New Venue Worth the Hype: Farm Girl — This Notting Hill café blew up on Instagram several months ago, so the last time I was visiting, I had to see what it was all about. Highly recommend sitting outside on a nice day and ordering the berry pancakes and a turmeric latte (pug latte art included).
Pug latte art at Farm Girl.
Favorite Pub: Sir Richard Steele’s — Named after the eighteenth-century writer, this locale combines the traditional British pub experience with the contemporary: the outdoor garden area is decorated in lights, while old portrait paintings line the inside walls. Standard beers and ciders are offered, as well as dining — I highly recommend the falafel burger.
Nightlife: KOKO — A former theatre located just off of the Mornington Crescent tube stop, this music venue is the perfect place to discover emerging and independent artists. The different layers of what used to be balcony, mezzanine, and orchestra seating have been converted into dancing space, perfect for a weekend night.
Tinashe performing at KOKO.
High Tea: Dandelyan at the Mondrian London — Voted “World’s Best Cocktail Bar” at the 2017 Spirited Awards in New Orleans. The inside of the space offers an ornate, yet retro, ambiance with dark green and pink leather tones and gold accents, while also giving a great view of the Thames and St. Paul’s. Highly recommend the “Wyld Tea” which offers assorted cocktails and small bites.
View of the City: Primrose Hill – I spent so much time here reading and people-watching. Even just walking up to it is so picturesque – the paths are lined with classic streetlamps and the surrounding houses are all beautiful shades of pastel.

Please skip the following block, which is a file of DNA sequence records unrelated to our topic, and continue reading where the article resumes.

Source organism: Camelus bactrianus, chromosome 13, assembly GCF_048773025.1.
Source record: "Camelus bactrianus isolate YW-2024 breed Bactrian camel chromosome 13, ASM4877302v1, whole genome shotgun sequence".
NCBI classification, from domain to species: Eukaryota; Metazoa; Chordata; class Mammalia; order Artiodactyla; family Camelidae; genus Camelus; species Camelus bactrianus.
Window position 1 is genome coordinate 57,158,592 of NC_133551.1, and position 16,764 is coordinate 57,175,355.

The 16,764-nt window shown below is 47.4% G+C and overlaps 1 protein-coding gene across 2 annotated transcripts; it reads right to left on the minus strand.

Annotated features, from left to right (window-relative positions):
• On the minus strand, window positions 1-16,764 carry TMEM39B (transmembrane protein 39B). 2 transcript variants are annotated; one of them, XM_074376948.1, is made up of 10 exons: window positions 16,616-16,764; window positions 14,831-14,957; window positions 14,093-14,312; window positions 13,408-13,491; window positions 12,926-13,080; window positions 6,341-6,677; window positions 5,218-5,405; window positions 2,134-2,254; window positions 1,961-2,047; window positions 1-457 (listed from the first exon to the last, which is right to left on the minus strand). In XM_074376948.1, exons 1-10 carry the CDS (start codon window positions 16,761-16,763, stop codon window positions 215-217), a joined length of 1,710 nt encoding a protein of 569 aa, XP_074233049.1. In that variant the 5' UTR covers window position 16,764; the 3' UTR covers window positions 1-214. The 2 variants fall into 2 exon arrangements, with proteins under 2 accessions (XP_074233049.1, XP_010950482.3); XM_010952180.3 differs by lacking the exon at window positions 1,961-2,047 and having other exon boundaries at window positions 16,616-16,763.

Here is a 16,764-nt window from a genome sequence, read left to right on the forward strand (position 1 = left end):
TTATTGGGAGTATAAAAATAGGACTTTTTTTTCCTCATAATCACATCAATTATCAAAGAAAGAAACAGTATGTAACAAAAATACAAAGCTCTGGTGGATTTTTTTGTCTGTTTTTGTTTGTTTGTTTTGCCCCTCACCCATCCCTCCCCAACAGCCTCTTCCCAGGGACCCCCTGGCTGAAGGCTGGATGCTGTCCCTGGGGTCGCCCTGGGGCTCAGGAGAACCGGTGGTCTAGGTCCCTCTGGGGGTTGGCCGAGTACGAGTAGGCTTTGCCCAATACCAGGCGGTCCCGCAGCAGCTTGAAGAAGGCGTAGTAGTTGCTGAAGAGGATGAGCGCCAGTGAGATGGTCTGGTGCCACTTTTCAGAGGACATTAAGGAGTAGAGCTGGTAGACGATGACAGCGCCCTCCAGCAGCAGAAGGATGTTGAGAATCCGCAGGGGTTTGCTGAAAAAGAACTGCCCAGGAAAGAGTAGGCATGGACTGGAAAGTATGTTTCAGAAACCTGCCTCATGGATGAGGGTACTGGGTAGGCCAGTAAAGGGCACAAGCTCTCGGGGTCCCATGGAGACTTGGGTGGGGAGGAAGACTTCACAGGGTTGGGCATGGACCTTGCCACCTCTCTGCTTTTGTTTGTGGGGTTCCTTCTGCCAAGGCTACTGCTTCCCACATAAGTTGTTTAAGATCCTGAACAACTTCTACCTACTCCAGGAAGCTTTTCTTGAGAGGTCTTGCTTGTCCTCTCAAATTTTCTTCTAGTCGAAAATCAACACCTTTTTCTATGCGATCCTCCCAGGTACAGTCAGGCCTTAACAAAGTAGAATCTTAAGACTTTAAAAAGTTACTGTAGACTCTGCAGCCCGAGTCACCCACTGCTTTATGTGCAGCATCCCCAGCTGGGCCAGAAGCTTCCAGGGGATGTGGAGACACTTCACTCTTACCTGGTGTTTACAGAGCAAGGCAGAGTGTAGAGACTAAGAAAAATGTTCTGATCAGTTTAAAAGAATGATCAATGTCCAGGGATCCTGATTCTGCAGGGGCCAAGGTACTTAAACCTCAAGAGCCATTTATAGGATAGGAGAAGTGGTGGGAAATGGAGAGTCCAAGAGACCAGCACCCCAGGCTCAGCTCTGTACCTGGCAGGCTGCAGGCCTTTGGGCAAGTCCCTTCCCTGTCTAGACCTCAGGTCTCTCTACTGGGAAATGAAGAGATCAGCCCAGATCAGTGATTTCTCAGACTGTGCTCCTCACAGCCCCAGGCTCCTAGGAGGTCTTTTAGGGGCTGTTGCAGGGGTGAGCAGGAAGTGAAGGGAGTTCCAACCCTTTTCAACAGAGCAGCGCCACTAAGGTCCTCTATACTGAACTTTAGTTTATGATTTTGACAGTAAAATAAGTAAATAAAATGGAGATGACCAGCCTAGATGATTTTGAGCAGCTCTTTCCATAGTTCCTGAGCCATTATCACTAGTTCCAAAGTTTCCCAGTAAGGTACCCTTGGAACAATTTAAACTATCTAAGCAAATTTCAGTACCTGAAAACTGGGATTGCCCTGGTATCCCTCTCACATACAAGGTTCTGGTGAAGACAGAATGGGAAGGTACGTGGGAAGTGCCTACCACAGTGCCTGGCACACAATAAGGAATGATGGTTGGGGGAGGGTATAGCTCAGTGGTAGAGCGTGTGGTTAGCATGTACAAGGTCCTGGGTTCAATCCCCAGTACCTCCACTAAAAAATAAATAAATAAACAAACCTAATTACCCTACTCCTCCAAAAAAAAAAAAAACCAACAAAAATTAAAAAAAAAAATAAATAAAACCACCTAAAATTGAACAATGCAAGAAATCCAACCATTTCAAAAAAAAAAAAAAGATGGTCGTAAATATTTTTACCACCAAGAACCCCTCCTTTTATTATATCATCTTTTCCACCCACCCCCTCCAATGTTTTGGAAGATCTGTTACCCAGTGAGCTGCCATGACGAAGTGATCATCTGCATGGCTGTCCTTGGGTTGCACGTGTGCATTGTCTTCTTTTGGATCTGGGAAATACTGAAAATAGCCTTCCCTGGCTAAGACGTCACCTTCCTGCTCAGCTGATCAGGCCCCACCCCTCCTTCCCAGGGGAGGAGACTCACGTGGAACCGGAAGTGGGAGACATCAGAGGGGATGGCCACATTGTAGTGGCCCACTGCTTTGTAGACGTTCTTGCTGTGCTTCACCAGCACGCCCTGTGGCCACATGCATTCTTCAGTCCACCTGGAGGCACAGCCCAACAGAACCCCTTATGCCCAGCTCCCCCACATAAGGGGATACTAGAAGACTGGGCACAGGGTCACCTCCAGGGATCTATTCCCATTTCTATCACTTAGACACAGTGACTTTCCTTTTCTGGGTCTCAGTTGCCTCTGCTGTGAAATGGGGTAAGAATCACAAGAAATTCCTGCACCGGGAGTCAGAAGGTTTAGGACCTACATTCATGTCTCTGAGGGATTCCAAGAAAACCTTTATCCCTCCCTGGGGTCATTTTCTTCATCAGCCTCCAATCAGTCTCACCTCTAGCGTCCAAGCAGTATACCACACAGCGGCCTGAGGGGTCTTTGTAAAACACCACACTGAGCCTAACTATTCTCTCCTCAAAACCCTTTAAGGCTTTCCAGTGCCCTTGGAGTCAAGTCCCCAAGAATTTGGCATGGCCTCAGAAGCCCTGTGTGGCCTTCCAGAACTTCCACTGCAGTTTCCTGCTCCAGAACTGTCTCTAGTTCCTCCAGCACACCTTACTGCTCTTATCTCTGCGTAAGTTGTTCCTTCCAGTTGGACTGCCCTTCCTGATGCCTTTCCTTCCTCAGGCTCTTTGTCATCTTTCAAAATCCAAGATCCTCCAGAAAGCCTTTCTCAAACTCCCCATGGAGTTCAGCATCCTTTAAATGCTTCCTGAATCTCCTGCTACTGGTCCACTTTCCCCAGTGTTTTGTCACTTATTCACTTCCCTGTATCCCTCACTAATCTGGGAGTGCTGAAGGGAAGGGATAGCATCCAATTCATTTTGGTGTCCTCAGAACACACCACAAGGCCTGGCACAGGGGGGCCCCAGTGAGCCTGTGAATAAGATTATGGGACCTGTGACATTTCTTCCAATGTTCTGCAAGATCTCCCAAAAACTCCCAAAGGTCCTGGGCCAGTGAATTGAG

What are your top five hidden gems for Paris?
Paris is the only city out of the three in which I have never lived, but hope to one day soon. Every time I visit, I never want to leave!
Museum: L’Orangerie — This small museum is often overlooked because Paris offers so many, but it is truly a visual feast, with multiple rooms housing the giant Monet waterlily works. It’s the perfect place to spend a rainy afternoon.
Monet at Musée de l’Orangerie.
Fondue: Refuge des Fondues — Located in Montmartre (my favorite section of Paris), this whimsical hole-in-the-wall restaurant serves wine in baby bottles and the best cheese fondue around. Be prepared to climb over tables to be seated, as space is limited! Also, be sure to leave your autograph on the wall.
Afternoon Cocktail: Ritz, Bar Vendôme — The well-known hotel is by no means overrated when it comes to aesthetic. Bar Vendôme is completely surrounded by windows which decorate the entire floor in natural light. And of course the Ritz has fantastic specialty cocktails — my favorite is “Le Parisien,” a mix of cucumber, St. Germain, and rosé champagne.
Le Bar Vendôme, brasserie parisienne, at the Hôtel Ritz Paris.
Daydreaming Spot: Jardin du Palais Royal — I love to stop at the Café Kitsune for matcha and sit outside at one of the tables. It is particularly beautiful during springtime when the trees are in bloom.
View of the City: Tours de Notre Dame — Climbing the seemingly infinite spiral staircase to the top of the nearly thousand-year-old cathedral is truly worth it for the sights of the entire city, where the cathedral’s gargoyles add even more magic to an already spectacular backdrop.
In terms of culture, what do you think distinguishes these three cities (NYC, London, and Paris)?
In the time I’ve lived in New York, the vast amount of new businesses (restaurants, shops, etc.) that have opened and done very well is amazing. New York has a very ambitious culture: everyone living here is really on top of their game, which I find very motivating.
London holds great nostalgia for me; revisiting after living in New York was fascinating. It also has an ambitious culture, as new businesses are rapidly appearing, but there also is a stronger sense of pride in heritage.
Similarly, Paris shows immense pride in heritage and has done very well economically because they do stick to their traditional independent culture — the infinite number of unique shops and cafés makes a hidden gem on nearly every corner.